These are troubling times, to say the least.
We are confronting the most widespread, extensive, global health emergency in at least 100 years. Our economy is staggering like a boxer battered into delirium. Opinions have become “facts.” Social unrest is boiling. Political “discourse” (such as it is), centered around the removal or retention of arguably the most controversial, divisive, polarizing administration anyone can remember; has devolved to that of a couple of three-year-olds shouting “You’re a poo-poo head!” “No, your face is!” It feels like we’re together, untethered in a 1950s rusty, claptrap old school bus; sans seatbelts, careening down a potholed mountain roadway, out of control, hanging on for dear life while screaming in terror for someone to save us as we hurl towards a cliff on November 3. We’re hoping we don’t go over the edge; assuming all will eventually be okay. Yet, that grating, inner voice refuses to shut up, saying, “Don’t get your hopes up” continues to grow louder. I just want it all to stop.
But wait, there’s more!
Ghia, Mother Earth, is facing an existential crisis, resulting in unending firestorms, relentless flooding, bone dry draughts, and – in general – exceptionally severe weather, which is devastating property and lives (including non-human) on an unprecedented global level. (For the record, I long to live in a world where the word, “unprecedented” is no longer a standard adjective.)
The vise-grip, chest-squeezing, anxiety-producing catalog of happenings has us on hairpin triggers, damaging our collective and emotional physical, and mental health. For those of us who can remember it, 1968 is a Disney fairy tale compared to the Stephen King horror story of 2020. No one – not a single person alive today – has lived through an upheaval like this ever. Not one of us.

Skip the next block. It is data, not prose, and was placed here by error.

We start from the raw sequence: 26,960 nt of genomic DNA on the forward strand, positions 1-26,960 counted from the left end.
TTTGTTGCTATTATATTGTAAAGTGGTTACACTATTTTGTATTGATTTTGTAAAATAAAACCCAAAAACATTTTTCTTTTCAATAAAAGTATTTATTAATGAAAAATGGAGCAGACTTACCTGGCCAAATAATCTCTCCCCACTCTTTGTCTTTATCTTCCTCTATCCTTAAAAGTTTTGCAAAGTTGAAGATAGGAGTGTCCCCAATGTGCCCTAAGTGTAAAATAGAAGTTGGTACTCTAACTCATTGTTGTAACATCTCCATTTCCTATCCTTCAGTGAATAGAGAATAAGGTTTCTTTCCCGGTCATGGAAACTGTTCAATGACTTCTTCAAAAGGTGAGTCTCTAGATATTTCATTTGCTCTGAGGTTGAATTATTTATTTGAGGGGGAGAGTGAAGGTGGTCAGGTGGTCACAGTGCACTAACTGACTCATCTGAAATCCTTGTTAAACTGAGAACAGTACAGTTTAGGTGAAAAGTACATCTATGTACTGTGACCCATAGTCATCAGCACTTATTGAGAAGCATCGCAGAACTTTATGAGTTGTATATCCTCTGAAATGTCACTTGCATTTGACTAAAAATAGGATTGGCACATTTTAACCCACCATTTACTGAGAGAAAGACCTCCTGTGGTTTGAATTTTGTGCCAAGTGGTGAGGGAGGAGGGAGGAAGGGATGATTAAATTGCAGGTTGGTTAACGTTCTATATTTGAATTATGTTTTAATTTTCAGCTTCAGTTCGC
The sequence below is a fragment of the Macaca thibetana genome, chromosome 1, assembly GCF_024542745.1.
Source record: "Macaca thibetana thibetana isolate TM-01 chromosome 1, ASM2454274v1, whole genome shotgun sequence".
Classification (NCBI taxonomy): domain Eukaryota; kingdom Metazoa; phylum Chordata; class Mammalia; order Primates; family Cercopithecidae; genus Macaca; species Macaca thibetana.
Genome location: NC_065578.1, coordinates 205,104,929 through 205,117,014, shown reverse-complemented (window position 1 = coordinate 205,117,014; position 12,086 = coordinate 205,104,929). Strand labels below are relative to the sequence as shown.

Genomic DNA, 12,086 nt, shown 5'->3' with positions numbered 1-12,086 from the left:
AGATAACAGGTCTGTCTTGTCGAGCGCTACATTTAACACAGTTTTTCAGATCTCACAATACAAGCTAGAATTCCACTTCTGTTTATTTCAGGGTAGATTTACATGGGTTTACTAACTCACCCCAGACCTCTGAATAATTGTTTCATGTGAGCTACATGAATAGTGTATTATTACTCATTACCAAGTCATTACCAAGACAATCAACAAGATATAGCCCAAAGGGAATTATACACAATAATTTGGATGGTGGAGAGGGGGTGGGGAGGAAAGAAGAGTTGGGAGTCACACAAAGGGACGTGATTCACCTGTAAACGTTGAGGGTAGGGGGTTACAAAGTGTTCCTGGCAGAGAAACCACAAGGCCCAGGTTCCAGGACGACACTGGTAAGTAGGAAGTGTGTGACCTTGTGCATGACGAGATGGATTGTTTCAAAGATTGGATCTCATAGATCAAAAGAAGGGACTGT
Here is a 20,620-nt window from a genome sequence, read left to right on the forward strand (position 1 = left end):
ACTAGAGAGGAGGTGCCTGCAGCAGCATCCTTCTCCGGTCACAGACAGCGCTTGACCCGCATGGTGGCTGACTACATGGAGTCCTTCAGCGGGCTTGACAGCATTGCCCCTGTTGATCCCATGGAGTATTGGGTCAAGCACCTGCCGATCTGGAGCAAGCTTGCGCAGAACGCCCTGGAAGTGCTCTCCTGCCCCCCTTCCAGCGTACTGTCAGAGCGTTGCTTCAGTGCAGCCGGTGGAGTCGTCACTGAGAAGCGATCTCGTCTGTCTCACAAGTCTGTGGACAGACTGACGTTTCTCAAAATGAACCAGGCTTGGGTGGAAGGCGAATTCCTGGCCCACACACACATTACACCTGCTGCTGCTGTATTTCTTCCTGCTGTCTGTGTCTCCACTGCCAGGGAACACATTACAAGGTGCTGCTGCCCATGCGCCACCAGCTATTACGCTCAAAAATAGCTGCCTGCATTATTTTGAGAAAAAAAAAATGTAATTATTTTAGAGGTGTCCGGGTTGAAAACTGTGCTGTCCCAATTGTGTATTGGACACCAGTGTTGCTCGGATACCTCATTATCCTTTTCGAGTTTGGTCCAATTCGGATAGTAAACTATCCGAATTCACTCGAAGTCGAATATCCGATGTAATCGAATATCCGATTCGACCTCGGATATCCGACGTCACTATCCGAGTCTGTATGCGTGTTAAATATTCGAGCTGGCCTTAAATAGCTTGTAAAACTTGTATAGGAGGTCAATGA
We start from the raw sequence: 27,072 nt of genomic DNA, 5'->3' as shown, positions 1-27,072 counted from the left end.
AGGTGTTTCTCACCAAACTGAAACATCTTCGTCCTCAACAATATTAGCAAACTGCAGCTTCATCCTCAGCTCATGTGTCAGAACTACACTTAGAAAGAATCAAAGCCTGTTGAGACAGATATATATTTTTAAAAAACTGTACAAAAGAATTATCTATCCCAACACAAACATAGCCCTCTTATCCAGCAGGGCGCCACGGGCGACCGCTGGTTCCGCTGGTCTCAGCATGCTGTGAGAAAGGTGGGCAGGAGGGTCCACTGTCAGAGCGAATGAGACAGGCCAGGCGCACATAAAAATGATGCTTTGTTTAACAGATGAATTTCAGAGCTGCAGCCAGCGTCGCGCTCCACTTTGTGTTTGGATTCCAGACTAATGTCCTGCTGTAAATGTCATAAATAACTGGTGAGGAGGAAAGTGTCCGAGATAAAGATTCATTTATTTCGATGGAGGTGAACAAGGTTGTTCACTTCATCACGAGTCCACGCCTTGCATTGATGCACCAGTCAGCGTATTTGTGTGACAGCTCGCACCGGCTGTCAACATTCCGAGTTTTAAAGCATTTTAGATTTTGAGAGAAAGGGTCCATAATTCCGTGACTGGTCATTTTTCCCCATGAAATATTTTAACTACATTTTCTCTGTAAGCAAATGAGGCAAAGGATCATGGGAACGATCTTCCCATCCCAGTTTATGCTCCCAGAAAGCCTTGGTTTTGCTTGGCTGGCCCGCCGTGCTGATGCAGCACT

Of course, I don’t need to tell you that. You see it. You feel it. You’re living it, just as am I.
As goes the curse, we are living in “fascinating” times. It’s challenging to hold hope high when even the sky is covered in a thick blanket of burnt smoke.
Yet, a flicker crossed my mind.
In the field of behavioral change, it’s known that the trigger that causes change is a combination of fear, force, and pain. After all, no one wakes up one morning, surveys his or her lifestyle, decides all is idyllic, and proclaims, “God, I love my life! Let me see how I can change it.” No, change only makes known itself once we are worn out, scared, scarred, battered, and overwhelmed. It’s called “rock bottom,” that gut-churning sensation that something — anything — is better than where we are, so despite whatever pain or uncertainly lies ahead, we reluctantly, unwillingly, tenuously, tread gingerly into the new. If done gently and repeatedly, change evolves.
As individuals, as a society — as a global community inextricably bound together as one — that is where we find ourselves now: rock bottom.
So, I am trying – weakly I’ll admit – to look at these days not as end-times but as the impetus causing us to question everything, and to hopefully take the energy of the turbulence churning around us as the catalyst to inch forward in the direction of what future historians will call the “New Awakening.” From this hurt, I envision a world for our great-grandchildren and beyond, that is more compassionate, gentle, kind, supportive, cooperative, and in balance with the planet.
I’m not sure you and I will live there; it will take generations to complete the arc. But we have to believe, pray, affirm, and act as if it will happen. The alternative is unthinkable.
We must not let go of hope. We must remember we are all in this together.
About the author: Scott “Q” Marcus is a professional speaker and founder of www.ThisTimeIMeanIt.com, where he can be contacted for coaching, consulting, and presentations. During this social distancing period, he is conducting monthly on-line workshops on setting goals and getting past what holds you back. You can find out more at www.ThisTimeIMeanIt.com/intentions
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